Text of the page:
The Island Walkers

by John Bemrose
ISBN: 0771011113

Post Your Opinion
A Review of: The Island Walkers
by John Ayre

In an article in Harrowsmith ten years ago on his hometown Paris, Ontario, John Bemrose admitted he has been haunted since childhood by a two-volume local history by Don Smith. It was here that he understood that the process of regarding the past was not really intellectual but overwhelmingly emotional and imaginative. With a romantic florish, Bemrose suggested that ideally the end of historical study was to discover "faces in the hills, voices in the leaves." Certainly a place's identity should start with a resurrection of its geniuses, its most unusual people. For Bemrose, there were two especially resonant figures he found in Smith's book, the town's 19th century rationalist patriarch, Hiram Capron, who seemed to dream the town into existence and, on a totally different scale, a shabby eccentric poet, Bobby West.
This has the look of an agenda of an historical, even Faulknerian gothic novel, and Bemrose did proceed enough along that path in his first novel, The Island Walkers, to try to use those two key figures. The patriarch appears as Abraham Shade and the eccentric as Johnny North. But these figures, both of whom share an ironic penchant for reducing experience to bad verse, ultimately prove to be peripheral. They add colour and a bit of inspiration to the minds of other characters who try, a bit too desperately perhaps, to find significance in their versifying.
Instead, Bemrose takes a major risk in centering his narrative around labour strife in 1965 in the town's fabric mill. The faces and voices he uses are the ones he has personally seen and heard when he worked in the mill in the summers as a student. As a result, the faces and voices are not projected romantically onto the surrounding countryside but onto the walls of the town's industrial streets and dingy houses. This represents a clear gamble because the last writers to use this kind of ambience were the kitchen sink writers of the 1950s in Britain.
Bemrose's lead figure, a weary taciturn millwright called Alf Walker, is moreover a character who seems poorly designed to inspire great interest today. Suffering trauma after killing a German boy soldier towards the end of World World Two, Alf has nevertheless made a small but honorable life for himself as expert fixer in the large fabric mill. He is an "Island Walker" because he's the Walker who lives in a small working class district formed by the "island" of the river and a millrace. With his British war bride, Alf has three children and enjoys the prospect of becoming nothing so grand as the plant foreman. But labour strife and the promise of unionism has for the second time in his career made his life miserable. He asks himself, "Where had his life gone? It had gone up in war, in anger, in hope, in the years of raising children, in the churn of knitting machines, in the lick of water on stone."
Against Alf's story is a major subplot involving his son Joe, which also presents many ironies and blocked hopes. Yet there's a difference because there's a promise at least that Joe can get beyond the obstacles in his life. A top student, apparently destined for university, Joe has developed a Dantean passion for an illusive poetry-writing girl called Anna Macrimmon who lives up the hill where the wealthy live. Anna appears unapproachable and at first agonizingly untouchable. Instead Joe is swept up by Anna's friend, a worldly girl called Liz who is interested in sex. Liz is the daughter of an eccentric non-practising physician who made a small fortune as landlord and stock speculator.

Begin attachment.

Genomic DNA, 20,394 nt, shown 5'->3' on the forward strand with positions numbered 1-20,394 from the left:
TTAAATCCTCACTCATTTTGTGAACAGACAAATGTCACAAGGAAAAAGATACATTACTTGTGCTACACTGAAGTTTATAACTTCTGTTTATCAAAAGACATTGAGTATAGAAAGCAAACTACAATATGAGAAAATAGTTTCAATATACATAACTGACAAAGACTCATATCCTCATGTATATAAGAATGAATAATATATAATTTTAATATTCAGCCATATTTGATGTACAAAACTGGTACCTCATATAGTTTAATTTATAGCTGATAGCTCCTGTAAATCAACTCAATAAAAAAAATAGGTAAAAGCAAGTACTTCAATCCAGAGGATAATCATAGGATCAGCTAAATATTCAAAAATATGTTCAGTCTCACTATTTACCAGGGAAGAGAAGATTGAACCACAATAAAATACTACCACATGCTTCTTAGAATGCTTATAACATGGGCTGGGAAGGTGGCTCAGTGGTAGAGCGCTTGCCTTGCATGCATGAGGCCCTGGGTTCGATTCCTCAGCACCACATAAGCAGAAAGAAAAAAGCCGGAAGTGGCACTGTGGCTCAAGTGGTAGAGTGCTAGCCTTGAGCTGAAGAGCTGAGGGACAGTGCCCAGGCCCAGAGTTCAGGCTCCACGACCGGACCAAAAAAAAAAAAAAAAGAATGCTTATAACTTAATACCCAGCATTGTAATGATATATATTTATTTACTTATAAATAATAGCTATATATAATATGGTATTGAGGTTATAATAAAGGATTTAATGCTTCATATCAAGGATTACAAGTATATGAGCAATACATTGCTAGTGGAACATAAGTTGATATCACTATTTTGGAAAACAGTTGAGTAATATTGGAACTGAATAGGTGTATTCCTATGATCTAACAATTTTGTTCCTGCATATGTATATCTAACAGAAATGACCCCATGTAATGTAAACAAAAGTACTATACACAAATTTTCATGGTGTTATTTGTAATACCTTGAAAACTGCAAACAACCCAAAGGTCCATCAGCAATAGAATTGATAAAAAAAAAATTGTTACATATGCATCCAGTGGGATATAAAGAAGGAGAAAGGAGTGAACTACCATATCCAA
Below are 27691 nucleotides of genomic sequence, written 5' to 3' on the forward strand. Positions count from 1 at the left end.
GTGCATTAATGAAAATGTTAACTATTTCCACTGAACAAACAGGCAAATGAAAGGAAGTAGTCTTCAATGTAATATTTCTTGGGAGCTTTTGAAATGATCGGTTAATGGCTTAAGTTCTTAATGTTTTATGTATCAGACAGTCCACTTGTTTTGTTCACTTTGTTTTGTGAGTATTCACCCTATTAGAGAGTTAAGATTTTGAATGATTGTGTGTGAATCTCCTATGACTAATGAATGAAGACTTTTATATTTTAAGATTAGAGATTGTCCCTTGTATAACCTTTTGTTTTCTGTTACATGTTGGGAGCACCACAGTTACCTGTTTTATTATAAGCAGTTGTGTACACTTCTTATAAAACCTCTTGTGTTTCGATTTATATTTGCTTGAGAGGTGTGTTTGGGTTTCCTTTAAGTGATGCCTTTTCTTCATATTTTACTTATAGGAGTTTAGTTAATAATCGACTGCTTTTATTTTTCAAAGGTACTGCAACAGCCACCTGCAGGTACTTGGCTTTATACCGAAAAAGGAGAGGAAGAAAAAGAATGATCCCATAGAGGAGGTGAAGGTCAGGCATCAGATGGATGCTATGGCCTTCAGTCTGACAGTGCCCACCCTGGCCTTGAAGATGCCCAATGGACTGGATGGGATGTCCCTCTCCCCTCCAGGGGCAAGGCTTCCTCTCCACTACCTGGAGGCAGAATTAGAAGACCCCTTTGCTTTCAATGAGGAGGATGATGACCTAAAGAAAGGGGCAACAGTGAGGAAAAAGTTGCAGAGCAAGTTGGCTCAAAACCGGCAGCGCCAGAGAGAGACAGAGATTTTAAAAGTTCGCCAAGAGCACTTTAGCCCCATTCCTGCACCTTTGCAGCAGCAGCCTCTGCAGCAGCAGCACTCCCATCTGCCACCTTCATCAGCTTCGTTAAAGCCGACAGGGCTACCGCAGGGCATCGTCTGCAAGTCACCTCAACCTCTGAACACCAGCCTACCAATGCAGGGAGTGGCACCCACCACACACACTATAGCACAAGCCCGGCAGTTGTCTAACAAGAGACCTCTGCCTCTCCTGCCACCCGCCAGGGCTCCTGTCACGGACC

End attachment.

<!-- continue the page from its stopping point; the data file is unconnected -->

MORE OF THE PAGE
What gives a contemporary air to the novel is an almost Orwellian atmosphere of spying and betrayal which rises out of the unfeeling dynamics of plant closings and anti-union policies. The fabric mill at the centre of the novel has recently been taken over by a calculating multinational "behemoth" called Intertex which sends around a team of efficiency inspectors in ridiculous yellow hardhats. A company executive, Bob Prince, turns up wanting Alf to reveal names of people involved in a unionization effort. Gossip is lethal. People who show too much interest in unionization are suddenly fired and Pete, Alf's best friend, commits suicide under pressure.
Against this corrosive background people find small reserves of love, hope and sexual satisfaction. For Alf, an affair serves as a release, a tiny rebellion against tension and personal boredom. For his son, Joe, an affair with two wealthy girls represents a possible future beyond the dull confines of his working class. His social dilemmas resemble those of Clyde Griffiths in Dreiser's An American Tragedy.
Nature, which lies just outside town, also offers release. It has its own identity and power-is both playful and lethal. The river often drowns people (it took away Alf's father). Reflections of light pass across the waters and fields like spirits. It's here that Bemrose sometimes succumbs to romanticism and passages veer close to the purple. Bemrose can't seem to see a cloud without seeing a sailing ship. At the end, a magical solution for Joe in the countryside leaves not a few doubts in the reader's mind. It's nevertheless easy to admire The Island Walkers.
Fiction about ordinary people in mundane circumstances, who face bitter failure after losing a last chance for improvement, who find no meaning in what they do but somehow perservere, is probably the most difficult to bring off. In discovering the extraordinariness of the little man trapped in dangerous personal and social predicaments, Bemrose succeeds with considerable skill.

Home First Novel Award Past Winners Subscription Back Issues Timescroll Advertizing Rates
Amazon.ca/Books in Canada Bestsellers List Books in Issue Books in Department About Us